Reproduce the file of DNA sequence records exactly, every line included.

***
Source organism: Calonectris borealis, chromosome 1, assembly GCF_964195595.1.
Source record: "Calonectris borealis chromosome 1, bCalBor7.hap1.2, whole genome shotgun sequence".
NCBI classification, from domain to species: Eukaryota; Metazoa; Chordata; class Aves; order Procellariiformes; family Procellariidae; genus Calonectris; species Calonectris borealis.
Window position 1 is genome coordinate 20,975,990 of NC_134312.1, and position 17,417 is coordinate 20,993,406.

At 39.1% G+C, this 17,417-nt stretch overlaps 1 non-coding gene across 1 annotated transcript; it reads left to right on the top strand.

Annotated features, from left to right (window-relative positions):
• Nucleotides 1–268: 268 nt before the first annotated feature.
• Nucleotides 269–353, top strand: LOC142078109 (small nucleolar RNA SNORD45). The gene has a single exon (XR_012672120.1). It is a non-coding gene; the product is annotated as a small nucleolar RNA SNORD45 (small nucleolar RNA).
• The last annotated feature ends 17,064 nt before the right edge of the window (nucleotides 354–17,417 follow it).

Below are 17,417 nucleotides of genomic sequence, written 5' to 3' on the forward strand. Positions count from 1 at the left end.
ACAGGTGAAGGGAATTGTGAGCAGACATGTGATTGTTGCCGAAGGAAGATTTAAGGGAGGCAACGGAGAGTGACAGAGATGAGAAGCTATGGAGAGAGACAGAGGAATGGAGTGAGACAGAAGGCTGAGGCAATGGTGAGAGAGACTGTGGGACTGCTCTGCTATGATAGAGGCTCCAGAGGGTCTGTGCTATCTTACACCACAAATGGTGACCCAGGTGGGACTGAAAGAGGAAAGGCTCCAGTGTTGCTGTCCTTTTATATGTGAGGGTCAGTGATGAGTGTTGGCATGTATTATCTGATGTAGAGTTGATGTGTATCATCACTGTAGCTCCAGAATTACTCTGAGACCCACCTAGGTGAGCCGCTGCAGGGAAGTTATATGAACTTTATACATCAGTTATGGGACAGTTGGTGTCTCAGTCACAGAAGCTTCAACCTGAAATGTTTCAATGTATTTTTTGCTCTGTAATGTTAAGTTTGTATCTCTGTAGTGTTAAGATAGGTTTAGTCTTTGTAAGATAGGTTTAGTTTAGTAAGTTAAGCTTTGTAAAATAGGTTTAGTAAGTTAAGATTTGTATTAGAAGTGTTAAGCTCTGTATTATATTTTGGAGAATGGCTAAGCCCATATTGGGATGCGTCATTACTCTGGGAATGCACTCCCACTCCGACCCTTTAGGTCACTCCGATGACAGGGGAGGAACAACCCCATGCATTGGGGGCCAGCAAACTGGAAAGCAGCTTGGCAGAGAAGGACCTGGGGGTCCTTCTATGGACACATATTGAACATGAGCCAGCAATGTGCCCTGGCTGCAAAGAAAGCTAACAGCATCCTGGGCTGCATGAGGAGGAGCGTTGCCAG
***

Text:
Source organism: Calonectris borealis, chromosome 1, assembly GCF_964195595.1.
Source record: "Calonectris borealis chromosome 1, bCalBor7.hap1.2, whole genome shotgun sequence".
NCBI classification, from domain to species: Eukaryota; Metazoa; Chordata; class Aves; order Procellariiformes; family Procellariidae; genus Calonectris; species Calonectris borealis.
Window position 1 is genome coordinate 20,975,990 of NC_134312.1, and position 17,417 is coordinate 20,993,406.

At 39.1% G+C, this 17,417-nt stretch overlaps 1 non-coding gene across 1 annotated transcript; it reads left to right on the top strand.

Annotated features, from left to right (window-relative positions):
• Nucleotides 1–268: 268 nt before the first annotated feature.
• Nucleotides 269–353, top strand: LOC142078109 (small nucleolar RNA SNORD45). The gene has a single exon (XR_012672120.1). It is a non-coding gene; the product is annotated as a small nucleolar RNA SNORD45 (small nucleolar RNA).
• The last annotated feature ends 17,064 nt before the right edge of the window (nucleotides 354–17,417 follow it).

Below are 17,417 nucleotides of genomic sequence, written 5' to 3' on the forward strand. Positions count from 1 at the left end.
ACAGGTGAAGGGAATTGTGAGCAGACATGTGATTGTTGCCGAAGGAAGATTTAAGGGAGGCAACGGAGAGTGACAGAGATGAGAAGCTATGGAGAGAGACAGAGGAATGGAGTGAGACAGAAGGCTGAGGCAATGGTGAGAGAGACTGTGGGACTGCTCTGCTATGATAGAGGCTCCAGAGGGTCTGTGCTATCTTACACCACAAATGGTGACCCAGGTGGGACTGAAAGAGGAAAGGCTCCAGTGTTGCTGTCCTTTTATATGTGAGGGTCAGTGATGAGTGTTGGCATGTATTATCTGATGTAGAGTTGATGTGTATCATCACTGTAGCTCCAGAATTACTCTGAGACCCACCTAGGTGAGCCGCTGCAGGGAAGTTATATGAACTTTATACATCAGTTATGGGACAGTTGGTGTCTCAGTCACAGAAGCTTCAACCTGAAATGTTTCAATGTATTTTTTGCTCTGTAATGTTAAGTTTGTATCTCTGTAGTGTTAAGATAGGTTTAGTCTTTGTAAGATAGGTTTAGTTTAGTAAGTTAAGCTTTGTAAAATAGGTTTAGTAAGTTAAGATTTGTATTAGAAGTGTTAAGCTCTGTATTATATTTTGGAGAATGGCTAAGCCCATATTGGGATGCGTCATTACTCTGGGAATGCACTCCCACTCCGACCCTTTAGGTCACTCCGATGACAGGGGAGGAACAACCCCATGCATTGGGGGCCAGCAAACTGGAAAGCAGCTTGGCAGAGAAGGACCTGGGGGTCCTTCTATGGACACATATTGAACATGAGCCAGCAATGTGCCCTGGCTGCAAAGAAAGCTAACAGCATCCTGGGCTGCATGAGGAGGAGCGTTGCCAG